Regarding peak oil and how that plays into this conversation, RD and some of the rest of you don't like the idea of drilling because it prolongs the influence and control OPEC has on the price of oil and therefore the American economy, national security, and our international interest. We don't like the idea of funding Saudi Wahabbists anymore than the rest of you. However, we believe that between the outer continental shelf, ANWR, and non-traditional supplies of oil found in shale-oil and Canada's oil sands, the increased supply will both decrease the price of oil in the long run and the price influence (what is the technical term? control of marginal supply?) of the OPEC cartel. Some estimate that shale-oil and other non-traditional oil reserves are actually several times greater than the oil reserves of OPEC nations. Again, accessing these resources would significantly diminish OPEC's cartel influence.

We are optimistic about oil because we believe that higher prices will drive the market to find more sources of oil like thermal depolymerization which could potentially manufacture oil indefinitely from things like garbage, sewage, and agricultural waste. We also believe that improvements in technology will make more oil more accessible. Higher prices and technology led to large oil field finds in the Gulf of Mexico, off the coast of Brazil and of course drove the development of Canada's oil sands. We do not foresee a peak oil collapse in the near or even mid-term because of these factors. Heck, our faith in the markets is such that we think prices will eventually drive a near-seamless transition from fossil fuel to some other, perhaps yet-to-be discovered energy source. This is what our study of history has shown us.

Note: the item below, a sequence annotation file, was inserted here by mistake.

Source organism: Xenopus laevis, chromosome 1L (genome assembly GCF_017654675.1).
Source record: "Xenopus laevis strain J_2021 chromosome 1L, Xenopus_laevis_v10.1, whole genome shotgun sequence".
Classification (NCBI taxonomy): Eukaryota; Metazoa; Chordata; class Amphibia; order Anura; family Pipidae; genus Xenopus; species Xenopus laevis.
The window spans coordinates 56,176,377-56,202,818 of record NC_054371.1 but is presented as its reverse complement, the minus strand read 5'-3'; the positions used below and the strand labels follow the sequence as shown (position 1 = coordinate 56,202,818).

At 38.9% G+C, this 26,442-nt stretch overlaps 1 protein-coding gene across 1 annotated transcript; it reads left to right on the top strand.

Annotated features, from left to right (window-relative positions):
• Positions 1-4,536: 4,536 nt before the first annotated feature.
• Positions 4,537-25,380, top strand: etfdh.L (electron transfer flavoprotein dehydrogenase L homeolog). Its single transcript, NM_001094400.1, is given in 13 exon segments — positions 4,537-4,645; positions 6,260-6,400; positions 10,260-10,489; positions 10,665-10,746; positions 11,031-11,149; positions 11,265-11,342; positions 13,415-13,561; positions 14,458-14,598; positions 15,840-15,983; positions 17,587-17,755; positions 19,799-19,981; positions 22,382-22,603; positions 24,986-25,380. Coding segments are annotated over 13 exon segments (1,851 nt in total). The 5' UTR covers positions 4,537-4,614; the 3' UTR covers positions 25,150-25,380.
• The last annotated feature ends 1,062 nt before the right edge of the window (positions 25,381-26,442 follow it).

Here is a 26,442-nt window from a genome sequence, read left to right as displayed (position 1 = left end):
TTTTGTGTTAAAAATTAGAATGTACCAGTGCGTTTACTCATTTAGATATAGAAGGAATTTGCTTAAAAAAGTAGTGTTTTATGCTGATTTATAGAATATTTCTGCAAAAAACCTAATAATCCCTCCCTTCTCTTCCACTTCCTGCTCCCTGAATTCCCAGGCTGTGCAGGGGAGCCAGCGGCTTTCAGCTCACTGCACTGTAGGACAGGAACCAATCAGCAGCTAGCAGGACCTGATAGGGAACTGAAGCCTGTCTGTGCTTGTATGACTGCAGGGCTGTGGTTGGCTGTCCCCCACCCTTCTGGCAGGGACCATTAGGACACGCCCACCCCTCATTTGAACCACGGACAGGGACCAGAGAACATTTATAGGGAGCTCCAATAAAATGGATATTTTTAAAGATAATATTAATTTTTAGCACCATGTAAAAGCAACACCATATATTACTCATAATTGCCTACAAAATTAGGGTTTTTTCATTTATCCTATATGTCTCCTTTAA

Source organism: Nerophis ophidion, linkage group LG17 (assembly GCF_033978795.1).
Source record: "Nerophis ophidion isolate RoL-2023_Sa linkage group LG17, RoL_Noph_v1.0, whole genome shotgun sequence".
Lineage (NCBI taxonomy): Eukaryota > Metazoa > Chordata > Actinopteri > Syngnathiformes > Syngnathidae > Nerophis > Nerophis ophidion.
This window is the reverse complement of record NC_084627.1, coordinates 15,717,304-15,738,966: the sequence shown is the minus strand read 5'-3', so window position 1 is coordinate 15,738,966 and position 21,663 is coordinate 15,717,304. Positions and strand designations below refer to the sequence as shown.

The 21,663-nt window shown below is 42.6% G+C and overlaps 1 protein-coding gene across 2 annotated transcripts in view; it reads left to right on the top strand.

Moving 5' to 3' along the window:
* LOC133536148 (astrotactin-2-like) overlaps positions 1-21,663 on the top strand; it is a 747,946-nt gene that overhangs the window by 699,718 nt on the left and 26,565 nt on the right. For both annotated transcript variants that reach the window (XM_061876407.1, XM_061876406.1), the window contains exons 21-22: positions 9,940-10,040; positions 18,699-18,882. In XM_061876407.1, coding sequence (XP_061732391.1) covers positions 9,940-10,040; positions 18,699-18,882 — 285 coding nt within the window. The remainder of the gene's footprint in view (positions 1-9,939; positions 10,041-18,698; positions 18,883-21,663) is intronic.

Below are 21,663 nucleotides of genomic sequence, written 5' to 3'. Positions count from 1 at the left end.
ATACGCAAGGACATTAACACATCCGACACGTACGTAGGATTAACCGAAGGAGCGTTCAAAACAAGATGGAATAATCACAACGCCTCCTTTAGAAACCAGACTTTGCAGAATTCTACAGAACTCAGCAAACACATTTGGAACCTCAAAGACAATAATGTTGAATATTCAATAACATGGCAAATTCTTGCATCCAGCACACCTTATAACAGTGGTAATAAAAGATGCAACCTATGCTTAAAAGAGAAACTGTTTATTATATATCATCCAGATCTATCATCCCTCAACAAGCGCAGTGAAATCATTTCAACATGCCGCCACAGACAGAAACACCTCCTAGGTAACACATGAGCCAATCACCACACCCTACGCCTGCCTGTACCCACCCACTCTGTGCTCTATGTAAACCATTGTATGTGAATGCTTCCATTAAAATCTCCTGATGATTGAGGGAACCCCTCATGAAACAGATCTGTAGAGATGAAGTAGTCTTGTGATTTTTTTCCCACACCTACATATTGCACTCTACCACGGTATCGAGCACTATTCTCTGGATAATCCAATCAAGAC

Within the general framework we outlined the other day, we are of course open to new and different ideas. Hopefully our drilling fetish makes sense to you when considered in light of our assumptions about supply, demand, OPEC, peak oil and the other things we've written about in this post. Or, you could do as Krauthammer suggested Congress was doing (h/t: S. Lybbert) with some of their recent legislative posturing--repealing first the law of supply and then the law of demand because, of course, they're laws so they must have been put in place by some other idiot Congress--probably a Republican one.